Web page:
The Romans had a tough time in the digital age, where many moviegoers had likely seen the original film. Unless the scriptwriters and directors remake the story to satisfy audiences’ sensibilities in different regions, the remake may be a pale shadow of the original.
Timaru is a remake of the Canadian film Birbal (2019). Staying true to M. G. Srinivas’ original story, director Sharan Koppisetty cuts the handle to deliver a compelling film. Apart from the plausible brain story, much of the film is the presence of actor Satya Dev, who plays the intelligent lawyer named Ramacandra on a large scale.
Sauk is an integral part of Timaru.
This can quickly become a highly emotional story. Where the unjustly accused character hopes that the character will be his saviour. Desperate youth Vasu (Ankit Koya) does not cry. He is nervous about someone who has been punished. And Ramacandra has to work to earn his trust.
The first act depicts a rainy night in 2011 when a taxi driver. Who is also a police informant, is brutally murdered. Vasu, who came and informed the police, was framed and punished. Eight years later, Ramacandra continues the case when the wealthy law firm he works for decides to hear some cases for free for those who can’t afford legal advice.
Anu (Priyanka Yavalkar) and Sudhakar (Brahmaji) help Ramachandra end the investigation. The exchange between Ramachandra and Sudhakar set the tone for the funny moments.
In an attempt to partially examine the effects of Rashomon, Ramachandra tries to see evil from a different angle. A few twists and turns throw the investigative trio and Vasu off-balance as Ramachandra reveals all his cards and reaches the end of the puzzle.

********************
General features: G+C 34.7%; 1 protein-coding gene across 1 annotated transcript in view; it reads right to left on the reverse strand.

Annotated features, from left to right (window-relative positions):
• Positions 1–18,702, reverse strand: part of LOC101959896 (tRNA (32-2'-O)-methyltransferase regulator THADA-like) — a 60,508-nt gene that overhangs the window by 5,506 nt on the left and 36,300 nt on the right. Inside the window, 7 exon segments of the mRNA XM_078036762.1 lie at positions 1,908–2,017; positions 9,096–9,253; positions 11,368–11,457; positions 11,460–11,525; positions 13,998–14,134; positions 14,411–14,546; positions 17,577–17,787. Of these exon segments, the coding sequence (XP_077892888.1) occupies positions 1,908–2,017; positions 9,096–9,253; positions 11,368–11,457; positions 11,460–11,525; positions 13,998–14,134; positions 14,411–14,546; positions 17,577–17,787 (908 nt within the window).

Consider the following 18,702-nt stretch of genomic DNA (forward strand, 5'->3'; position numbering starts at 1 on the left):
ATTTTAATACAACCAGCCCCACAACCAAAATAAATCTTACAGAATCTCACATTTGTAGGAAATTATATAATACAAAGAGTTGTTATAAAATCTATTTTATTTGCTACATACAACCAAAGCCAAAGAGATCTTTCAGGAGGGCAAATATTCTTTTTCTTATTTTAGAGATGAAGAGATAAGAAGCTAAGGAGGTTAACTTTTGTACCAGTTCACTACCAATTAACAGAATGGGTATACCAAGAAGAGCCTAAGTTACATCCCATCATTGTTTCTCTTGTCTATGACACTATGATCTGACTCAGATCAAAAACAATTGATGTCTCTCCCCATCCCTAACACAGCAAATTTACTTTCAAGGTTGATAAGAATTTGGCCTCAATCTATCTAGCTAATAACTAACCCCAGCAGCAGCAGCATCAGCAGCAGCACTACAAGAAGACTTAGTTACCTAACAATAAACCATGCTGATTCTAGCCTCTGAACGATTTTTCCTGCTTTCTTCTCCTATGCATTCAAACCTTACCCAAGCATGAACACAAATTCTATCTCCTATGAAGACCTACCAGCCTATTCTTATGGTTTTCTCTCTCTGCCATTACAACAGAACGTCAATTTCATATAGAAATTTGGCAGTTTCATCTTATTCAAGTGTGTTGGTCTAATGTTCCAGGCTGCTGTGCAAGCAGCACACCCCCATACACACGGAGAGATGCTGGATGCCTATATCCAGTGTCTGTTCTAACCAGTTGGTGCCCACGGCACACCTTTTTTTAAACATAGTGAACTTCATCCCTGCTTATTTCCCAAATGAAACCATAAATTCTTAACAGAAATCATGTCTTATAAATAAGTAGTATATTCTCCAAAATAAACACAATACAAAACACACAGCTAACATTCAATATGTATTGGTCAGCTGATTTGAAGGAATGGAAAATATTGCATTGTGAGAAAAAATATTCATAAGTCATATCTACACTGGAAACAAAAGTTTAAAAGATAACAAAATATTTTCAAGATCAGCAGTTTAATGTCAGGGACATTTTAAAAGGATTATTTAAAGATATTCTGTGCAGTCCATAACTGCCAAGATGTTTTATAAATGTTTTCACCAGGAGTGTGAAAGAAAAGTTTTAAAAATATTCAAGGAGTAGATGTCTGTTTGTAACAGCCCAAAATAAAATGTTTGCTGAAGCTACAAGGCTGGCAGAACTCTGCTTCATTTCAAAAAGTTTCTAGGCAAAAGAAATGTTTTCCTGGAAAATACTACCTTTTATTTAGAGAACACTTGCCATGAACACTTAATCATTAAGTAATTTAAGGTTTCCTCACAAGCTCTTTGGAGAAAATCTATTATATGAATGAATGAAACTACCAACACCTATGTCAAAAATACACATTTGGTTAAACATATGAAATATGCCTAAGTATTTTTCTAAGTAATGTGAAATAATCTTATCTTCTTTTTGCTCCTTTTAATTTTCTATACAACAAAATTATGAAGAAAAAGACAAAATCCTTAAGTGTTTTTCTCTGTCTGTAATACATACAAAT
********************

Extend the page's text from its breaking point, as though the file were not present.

The latest revelations are no big surprise.
But the situation leading up to it kept us invested. The sequence of fights in the elevator and others. With suitcases is a touch of masala. Which Satya Dev effectively pulls off. However, I hope this film doesn’t explain every method used to bribe the audience.
After more than two hours. Sricharan Pakala, who has been able to compose thrillers with closed eyes, again underlines the case with his essential practical judgment. Appu Prabhakar’s cinematography complements the intimate thriller with a more earthy and darker tone.
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Satya Dev does a good balancing act and portrays a brain hero who can also handle masala segments without looking directly at them. Brahmaji continues laughing. Ankit Koya, who was present at Johaar, was impressive in internalizing the anger and helplessness of the victim.
In her short role, Jansi speaks more diminutive but conveys more with her body language. Could have written leading female characters better; Priyanka Yavalkar played it well, but not much to set it apart.
Timaru raised his hat to the historical figure of the same name, Prime Minister Krishnadevaraya.
Although the Kannada film is part of a trilogy, it remains if creator Timarusu will follow suit with further investigation. Carp, whose previous film Kirrak Party was also a remake. Delivers an exciting thriller to welcome audiences back to Telangana and Andhra Pradesh theatres.
Most investigations and stories take place out of court, so don’t expect anything inspiring in court scenes or disputes. Although we see the persecution that has misled the burqa for centuries, the culmination of the shrewd antagonists getting what they want and the idea of Satyadev seeing their faces is something new and clever.
Again, the secret that Satyadev keeps from everyone until the end is something we don’t expect, but this is where Timarusu comes from and closes this particular case personally and professionally.
Timaru may not be the best film with a theatrical experience after the Abyss. With lots of great news about the OTT release. Thimmarusu can also be seen on OTT at a later date.